Studies Reveal Social Security Is In A Worse Financial State
Social Security serves to insure the standards of living of U.S. workers, their dependents as well as their survivors against losses of wage caused by old age or disability. Studies have now shown that the medium and long-term condition of the Social Security has gradually gotten worse over time.
According to new research findings, the financial state of the Social Security Trust Fund has the probability of deteriorating even more rapidly than official projections previously indicated. The study was released on August 4, 2018, by researchers of the University of Pennsylvania.
The research was conducted using the Penn Wharton Budget Model. To project the depletion date of the Social Security Trust fund, the researchers had to examine the inflows into the Social Security Trust Fund as well as the outflows from the trust fund that provided help to the Disability Insurance (DI) and Old Age and Survivors Insurance (OASI) programs.
They utilized the latest version of the PWBM Social Security Module to reach estimates on static as well as dynamic bases. In addition, the model adopted provided a detailed picture of the current population’s demographic compositor and also projects the changes for the future.
According to the Penn researchers, there is the likelihood that the fund would be totally depleted by 2032 and not 2034 as the most recent report from the Official Social Security Trustee indicated. In essence, the projection of PWBM is that the financial condition of Social Security is considerably worse than the estimates of the Official Security Trustees. The estimates by the Official Social Security Trustees did not put into consideration the effect which future debt growth would have on reducing the growth of payroll tax base.
Accounting for the difference, the Penn group noted that the Trustees’ projection isn’t a full reflection of the effect of changing economic situations especially the increasing federal debt.
Analysts have noted that in the event of the Trump administration’ tax cuts and also the latest spending deals, the debt is projected to significantly grow as a GDP percentage. The authors of the research also explained that the increase in the national debt would lead to a reduction in the available resources to be used for private investment. They further stated that this would reduce the size of the wage base used for the financing of Official Social Security benefits.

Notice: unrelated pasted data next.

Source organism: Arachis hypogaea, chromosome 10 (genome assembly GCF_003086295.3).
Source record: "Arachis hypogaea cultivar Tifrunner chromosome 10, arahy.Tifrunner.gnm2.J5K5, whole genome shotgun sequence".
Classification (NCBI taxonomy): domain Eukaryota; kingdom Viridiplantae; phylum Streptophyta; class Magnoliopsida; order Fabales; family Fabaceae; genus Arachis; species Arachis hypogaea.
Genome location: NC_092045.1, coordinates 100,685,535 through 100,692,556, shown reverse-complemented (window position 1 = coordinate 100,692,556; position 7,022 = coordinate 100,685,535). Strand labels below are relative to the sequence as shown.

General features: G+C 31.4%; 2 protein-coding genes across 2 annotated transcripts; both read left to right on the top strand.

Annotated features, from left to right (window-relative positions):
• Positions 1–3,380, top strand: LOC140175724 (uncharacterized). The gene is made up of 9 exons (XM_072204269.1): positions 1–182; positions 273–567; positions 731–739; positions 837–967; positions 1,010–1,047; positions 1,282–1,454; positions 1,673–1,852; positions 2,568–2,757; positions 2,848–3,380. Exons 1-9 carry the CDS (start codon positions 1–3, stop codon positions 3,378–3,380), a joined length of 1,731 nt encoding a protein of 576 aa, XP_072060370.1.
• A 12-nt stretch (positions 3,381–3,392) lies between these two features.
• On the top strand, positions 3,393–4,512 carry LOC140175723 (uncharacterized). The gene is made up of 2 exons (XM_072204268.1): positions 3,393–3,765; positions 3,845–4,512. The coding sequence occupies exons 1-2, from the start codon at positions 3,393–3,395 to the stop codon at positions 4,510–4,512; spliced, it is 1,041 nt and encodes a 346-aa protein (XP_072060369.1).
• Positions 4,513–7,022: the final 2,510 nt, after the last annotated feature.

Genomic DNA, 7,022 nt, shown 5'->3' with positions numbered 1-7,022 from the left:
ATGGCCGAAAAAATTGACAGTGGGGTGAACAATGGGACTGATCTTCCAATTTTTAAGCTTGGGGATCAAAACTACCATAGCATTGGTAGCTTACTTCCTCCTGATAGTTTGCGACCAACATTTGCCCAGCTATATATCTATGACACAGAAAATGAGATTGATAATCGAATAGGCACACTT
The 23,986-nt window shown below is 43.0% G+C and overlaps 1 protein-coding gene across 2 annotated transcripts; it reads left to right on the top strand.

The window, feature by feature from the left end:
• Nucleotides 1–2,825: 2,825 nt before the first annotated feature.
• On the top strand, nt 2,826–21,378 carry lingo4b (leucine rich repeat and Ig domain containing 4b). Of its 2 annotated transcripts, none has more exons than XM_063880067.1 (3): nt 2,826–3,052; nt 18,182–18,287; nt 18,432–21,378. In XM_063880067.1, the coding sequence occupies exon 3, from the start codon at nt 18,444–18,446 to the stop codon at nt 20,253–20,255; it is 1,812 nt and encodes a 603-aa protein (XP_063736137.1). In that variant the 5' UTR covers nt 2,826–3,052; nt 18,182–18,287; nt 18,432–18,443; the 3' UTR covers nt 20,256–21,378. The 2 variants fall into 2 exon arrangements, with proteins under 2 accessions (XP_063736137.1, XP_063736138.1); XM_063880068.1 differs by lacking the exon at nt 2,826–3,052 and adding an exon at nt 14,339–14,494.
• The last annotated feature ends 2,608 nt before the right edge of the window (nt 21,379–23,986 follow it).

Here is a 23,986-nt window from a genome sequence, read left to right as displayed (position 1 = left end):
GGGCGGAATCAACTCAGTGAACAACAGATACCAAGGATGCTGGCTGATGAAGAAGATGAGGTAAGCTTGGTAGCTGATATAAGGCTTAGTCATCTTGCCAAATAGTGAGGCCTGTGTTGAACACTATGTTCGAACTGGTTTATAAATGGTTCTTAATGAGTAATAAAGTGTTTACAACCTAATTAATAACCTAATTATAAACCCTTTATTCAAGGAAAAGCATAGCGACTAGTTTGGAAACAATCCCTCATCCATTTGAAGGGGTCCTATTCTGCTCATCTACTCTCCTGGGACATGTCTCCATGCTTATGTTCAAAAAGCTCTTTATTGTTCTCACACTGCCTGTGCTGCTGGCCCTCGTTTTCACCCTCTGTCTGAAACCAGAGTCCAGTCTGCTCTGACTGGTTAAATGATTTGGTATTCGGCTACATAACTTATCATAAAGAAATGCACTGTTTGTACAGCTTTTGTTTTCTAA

They also projected that if the shortfalls evident in the Social Security keeps contributing to the unified deficits of the federal government and remains consistent in the absence of taxes or benefits changes, the ratio of the federal debt to GDP would go beyond 200% by 2048. According to the researchers that path isn’t sustainable.
They further projected that upon the insolvency of the Trust fund, Social Security will still get funded through the payroll taxes. However, given the existing law, the taxes would only be sufficient to pay just about 80% of retirees promised benefits.
Other Research Reports
Another report issued on the same day by the Penn group indicates that seniors with lower income will face a higher risk if there is a cut in the benefits. The study showed that in 2012, retirees who fell within the lowest income bracket heavily depended on Social Security for nearly 90% of all their income. On the other hand, those who fell within the highest quartile only had approximately 10% income from Social Security benefits.
The study concluded that notwithstanding the increase in dependence on social security, there is still a worsening of the program’s finance over the years that after the reform in the early 1980s.
It is pertinent to note that the estimates of the Official Security Trustee did not take into account the major future macroeconomic variables such as the growing debt path of the nation. PWBM, on the other hand, used a model which put that into consideration and thus projects a depletion in 2032. In addition, the Penn researchers projected larger yearly cash-flow shortfalls for the future.
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